Whereas, The Framers believed thatthe Board of Regents’ control and management of the affairs of the StateUniversity should be governed by laws enacted by the Legislature (Debates& Proceedings of the Nevada State Constitutional Convention of 1864, at585-87 (Andrew J. Marsh off. rep. 1866)); and

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ê2023Statutes of Nevada, Page 3736 (FILE NUMBER 23, SJR7 of the 81st Session)ê

Whereas, The Framers did notcreate the Board of Regents as a constitutional body in the Education Articleto give the Board of Regents unchecked autonomy from legislative oversight (Debates& Proceedings of the Nevada State Constitutional Convention of 1864, at585-91 (Andrew J. Marsh off. rep. 1866)); and

Whereas, As required by theEducation Article, the Legislature has provided by law for the establishment ofthe State University, known as the University of Nevada, and has provided bylaw for the election of the members of the Board of Regents (NRS 396.020, 396.040);and

Whereas, The Legislature hasprovided by law for the establishment of the Nevada System of Higher Education,which consists of the State University and other educational institutions,programs and operations, and for the Board of Regents to administer the Systemand to prescribe rules for its governance and management (NRS 396.020, 396.110,396.230, 396.280, 396.300, 396.420, 396.440, 396.550); and

Whereas, In cases before theNevada Supreme Court, the Board of Regents has asserted that its “uniqueconstitutional status” gives it “virtual autonomy and thus immunity” fromparticular laws and policies enacted by the Legislature (Board of Regents v.Oakley, 97 Nev. 605, 607 (1981)); and

Whereas, Although the NevadaSupreme Court has rejected the Board of Regents’ broad assertion of autonomyand immunity from laws and policies enacted by the Legislature, the NevadaSupreme Court has recognized that the Board of Regents’ constitutional statusprevents the Legislature from enacting certain legislation that directly“interferes with the Board’s essential management and control of theUniversity” (Board of Regents v. Oakley, 97 Nev. 605, 608 (1981); Kingv. Board of Regents, 65 Nev. 533, 564-69 (1948)); and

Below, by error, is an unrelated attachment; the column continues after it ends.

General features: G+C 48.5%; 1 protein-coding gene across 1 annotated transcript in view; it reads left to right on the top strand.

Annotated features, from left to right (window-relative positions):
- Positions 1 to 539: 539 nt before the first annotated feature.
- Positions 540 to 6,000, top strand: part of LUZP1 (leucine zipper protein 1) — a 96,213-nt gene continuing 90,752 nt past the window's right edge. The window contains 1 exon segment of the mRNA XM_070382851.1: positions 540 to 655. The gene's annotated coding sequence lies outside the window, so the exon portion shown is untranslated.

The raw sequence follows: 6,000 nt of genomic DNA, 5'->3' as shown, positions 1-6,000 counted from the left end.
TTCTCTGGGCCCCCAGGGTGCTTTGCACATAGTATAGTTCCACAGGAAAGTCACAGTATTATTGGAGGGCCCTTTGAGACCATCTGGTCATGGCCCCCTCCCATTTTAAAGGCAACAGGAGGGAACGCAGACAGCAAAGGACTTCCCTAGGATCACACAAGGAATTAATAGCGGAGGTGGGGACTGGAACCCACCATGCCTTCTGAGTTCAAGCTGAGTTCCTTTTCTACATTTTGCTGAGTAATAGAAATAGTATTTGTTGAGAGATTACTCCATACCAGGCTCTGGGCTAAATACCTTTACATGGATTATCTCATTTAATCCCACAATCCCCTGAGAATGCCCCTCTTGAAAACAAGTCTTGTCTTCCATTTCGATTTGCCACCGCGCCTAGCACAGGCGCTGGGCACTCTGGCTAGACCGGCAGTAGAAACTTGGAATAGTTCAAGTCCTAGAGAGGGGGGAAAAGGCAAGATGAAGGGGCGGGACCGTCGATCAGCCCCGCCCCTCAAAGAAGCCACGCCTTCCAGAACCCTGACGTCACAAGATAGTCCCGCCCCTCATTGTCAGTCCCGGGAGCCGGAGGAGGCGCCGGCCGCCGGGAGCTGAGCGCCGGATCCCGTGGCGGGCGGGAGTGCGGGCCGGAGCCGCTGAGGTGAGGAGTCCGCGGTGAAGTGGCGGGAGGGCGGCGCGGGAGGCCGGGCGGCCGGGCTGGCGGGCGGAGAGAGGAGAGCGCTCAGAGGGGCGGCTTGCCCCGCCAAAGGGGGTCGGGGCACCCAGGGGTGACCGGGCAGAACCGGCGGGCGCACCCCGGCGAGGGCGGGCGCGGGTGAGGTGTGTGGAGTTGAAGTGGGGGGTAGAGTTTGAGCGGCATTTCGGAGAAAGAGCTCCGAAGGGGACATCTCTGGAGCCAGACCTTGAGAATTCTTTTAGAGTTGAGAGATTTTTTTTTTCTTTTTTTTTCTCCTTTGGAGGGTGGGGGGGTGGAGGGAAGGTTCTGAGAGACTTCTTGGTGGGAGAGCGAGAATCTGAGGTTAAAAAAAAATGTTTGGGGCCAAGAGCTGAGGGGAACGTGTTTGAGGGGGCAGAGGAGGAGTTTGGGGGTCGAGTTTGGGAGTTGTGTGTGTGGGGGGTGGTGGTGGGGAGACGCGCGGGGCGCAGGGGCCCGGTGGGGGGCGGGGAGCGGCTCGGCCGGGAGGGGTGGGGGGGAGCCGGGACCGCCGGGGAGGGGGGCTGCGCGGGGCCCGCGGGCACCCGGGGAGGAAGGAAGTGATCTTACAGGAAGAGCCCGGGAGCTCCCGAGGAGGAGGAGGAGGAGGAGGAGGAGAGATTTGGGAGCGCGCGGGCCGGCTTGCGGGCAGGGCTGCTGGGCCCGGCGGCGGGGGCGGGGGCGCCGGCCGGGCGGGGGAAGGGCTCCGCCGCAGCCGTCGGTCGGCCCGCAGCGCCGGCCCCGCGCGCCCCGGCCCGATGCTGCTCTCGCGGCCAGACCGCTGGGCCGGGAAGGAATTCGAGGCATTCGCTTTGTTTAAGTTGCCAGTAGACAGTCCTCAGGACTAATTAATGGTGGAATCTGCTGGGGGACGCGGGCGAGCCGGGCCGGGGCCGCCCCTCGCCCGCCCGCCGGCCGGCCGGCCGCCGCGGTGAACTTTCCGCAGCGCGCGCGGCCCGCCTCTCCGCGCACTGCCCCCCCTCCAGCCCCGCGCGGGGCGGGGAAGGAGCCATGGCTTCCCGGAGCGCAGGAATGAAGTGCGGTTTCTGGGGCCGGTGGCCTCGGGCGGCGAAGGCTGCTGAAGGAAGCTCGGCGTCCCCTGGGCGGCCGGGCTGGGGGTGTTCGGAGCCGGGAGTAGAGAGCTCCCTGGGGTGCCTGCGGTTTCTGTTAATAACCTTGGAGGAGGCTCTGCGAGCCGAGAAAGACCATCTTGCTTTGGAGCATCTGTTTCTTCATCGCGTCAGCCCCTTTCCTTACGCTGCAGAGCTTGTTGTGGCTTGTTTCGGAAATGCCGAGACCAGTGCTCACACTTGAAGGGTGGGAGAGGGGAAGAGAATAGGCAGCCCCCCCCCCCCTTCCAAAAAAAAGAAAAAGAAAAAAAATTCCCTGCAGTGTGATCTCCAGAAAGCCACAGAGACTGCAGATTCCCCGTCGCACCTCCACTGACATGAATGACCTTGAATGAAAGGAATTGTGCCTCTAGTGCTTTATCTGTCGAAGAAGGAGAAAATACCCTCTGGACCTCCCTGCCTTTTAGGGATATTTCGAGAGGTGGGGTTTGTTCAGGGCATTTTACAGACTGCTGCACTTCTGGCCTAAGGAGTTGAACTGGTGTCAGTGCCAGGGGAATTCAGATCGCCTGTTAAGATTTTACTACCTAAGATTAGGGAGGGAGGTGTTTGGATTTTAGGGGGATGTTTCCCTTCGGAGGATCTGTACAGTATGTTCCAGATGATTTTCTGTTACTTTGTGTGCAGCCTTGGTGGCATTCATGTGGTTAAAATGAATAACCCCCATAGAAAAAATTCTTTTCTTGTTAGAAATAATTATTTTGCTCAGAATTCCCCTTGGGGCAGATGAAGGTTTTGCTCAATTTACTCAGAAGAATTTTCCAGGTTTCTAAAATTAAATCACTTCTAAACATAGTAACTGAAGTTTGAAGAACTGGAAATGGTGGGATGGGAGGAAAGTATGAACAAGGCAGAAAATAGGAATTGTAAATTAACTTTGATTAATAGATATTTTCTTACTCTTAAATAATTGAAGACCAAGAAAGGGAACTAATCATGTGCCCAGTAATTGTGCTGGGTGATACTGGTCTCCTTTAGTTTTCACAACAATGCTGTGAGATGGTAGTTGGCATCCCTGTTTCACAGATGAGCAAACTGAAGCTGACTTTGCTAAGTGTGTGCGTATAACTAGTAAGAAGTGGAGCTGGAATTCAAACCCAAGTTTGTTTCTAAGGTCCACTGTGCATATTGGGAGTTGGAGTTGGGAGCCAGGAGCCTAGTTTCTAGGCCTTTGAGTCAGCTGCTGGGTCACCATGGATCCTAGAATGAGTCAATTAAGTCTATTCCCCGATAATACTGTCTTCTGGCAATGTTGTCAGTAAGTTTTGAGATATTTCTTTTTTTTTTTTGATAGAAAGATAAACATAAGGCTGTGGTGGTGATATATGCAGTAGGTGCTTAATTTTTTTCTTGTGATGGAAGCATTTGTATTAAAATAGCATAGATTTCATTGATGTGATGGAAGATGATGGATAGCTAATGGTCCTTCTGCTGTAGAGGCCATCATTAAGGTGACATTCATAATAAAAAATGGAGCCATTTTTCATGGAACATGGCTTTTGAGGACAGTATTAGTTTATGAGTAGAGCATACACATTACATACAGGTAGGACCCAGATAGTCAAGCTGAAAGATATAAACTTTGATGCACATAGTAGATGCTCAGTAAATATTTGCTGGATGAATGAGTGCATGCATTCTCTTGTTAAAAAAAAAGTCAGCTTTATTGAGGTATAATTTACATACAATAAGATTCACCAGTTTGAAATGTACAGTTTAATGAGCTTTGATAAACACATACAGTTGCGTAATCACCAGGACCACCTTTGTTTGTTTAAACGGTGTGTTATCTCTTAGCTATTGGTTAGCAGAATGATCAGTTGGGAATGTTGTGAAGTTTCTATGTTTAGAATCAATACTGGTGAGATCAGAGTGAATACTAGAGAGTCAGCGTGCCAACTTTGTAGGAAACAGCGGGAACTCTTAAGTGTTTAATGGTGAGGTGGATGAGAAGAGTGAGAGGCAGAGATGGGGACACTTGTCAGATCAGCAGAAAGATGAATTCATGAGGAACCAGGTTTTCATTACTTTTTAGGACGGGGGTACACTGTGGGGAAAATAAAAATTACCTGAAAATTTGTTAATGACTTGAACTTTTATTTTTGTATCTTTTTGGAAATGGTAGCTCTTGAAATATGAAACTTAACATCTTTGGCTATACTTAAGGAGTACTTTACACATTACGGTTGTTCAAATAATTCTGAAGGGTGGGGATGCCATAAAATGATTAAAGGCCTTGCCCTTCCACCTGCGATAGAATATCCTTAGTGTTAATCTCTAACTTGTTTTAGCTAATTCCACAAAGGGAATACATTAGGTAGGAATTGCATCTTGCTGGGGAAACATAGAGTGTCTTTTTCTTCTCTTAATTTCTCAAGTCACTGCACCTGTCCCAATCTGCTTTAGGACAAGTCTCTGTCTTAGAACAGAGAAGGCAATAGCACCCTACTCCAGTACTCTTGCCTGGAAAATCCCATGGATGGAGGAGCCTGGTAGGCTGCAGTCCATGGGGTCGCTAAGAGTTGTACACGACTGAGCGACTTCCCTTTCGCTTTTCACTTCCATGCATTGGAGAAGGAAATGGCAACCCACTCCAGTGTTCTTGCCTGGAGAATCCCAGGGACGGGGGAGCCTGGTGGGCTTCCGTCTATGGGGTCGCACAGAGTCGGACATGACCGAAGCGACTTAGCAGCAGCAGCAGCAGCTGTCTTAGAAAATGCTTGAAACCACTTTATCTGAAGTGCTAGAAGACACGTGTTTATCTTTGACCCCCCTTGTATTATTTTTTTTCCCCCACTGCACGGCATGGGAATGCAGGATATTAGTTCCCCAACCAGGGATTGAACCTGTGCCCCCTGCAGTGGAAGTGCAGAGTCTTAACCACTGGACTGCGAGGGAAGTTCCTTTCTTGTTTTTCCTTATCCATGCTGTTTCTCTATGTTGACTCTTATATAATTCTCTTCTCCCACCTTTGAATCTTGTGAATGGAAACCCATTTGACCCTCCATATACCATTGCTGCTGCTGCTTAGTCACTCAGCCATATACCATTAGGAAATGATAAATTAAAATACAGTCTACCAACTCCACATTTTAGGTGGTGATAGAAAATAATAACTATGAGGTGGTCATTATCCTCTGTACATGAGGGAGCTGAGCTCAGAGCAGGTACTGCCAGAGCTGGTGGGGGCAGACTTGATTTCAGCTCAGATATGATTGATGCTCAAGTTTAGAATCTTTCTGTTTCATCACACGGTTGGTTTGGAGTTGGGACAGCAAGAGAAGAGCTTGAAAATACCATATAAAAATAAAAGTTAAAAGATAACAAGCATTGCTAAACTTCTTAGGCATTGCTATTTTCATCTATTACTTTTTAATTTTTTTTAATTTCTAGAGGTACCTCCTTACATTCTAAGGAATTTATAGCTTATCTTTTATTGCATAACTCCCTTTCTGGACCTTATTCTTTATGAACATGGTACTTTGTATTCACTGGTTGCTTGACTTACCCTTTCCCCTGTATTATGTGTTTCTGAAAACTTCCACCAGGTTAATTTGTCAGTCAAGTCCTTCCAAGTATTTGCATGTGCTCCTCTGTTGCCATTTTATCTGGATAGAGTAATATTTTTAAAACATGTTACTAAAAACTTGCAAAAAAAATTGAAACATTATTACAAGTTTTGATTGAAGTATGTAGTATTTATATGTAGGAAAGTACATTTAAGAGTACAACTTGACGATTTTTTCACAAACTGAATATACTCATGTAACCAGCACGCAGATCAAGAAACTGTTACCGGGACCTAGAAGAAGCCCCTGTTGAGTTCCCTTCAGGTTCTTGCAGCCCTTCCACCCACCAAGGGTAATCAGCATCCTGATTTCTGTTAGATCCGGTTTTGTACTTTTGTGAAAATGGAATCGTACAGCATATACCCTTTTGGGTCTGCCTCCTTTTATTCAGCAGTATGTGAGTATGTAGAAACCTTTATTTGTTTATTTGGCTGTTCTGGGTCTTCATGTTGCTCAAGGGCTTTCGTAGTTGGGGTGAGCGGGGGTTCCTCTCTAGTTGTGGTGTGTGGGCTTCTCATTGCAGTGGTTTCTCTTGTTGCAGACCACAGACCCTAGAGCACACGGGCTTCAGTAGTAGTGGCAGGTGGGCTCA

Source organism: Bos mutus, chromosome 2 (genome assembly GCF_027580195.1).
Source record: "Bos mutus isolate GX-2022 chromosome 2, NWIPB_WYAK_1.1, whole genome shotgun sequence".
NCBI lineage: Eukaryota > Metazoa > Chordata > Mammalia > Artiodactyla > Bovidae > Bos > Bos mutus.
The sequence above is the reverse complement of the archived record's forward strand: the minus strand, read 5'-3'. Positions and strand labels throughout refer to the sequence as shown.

Whereas, Under our Nation’sfundamental, well-established and long-standing principles of representativegovernment, the traditional role of the people’s elected representatives in theLegislature is to serve as the people’s legislative check of accountability to ensurethat public bodies, agencies and officers in the other branches of governmentare carrying out their governmental functions for the benefit of the people andin a manner consistent with the laws and policies enacted by the Legislature;and

Whereas, The Board of Regents has,at various times, relied on its constitutional status and its authority tocontrol and manage the affairs of the State University as a defensive shieldand cloak against the people’s legislative check of accountability, and the Boardof Regents has, at various times, taken actions that have hindered, thwarted orundermined the Legislature’s investigation, review and scrutiny of theinstitutions, programs and operations of the Nevada System of Higher Education;and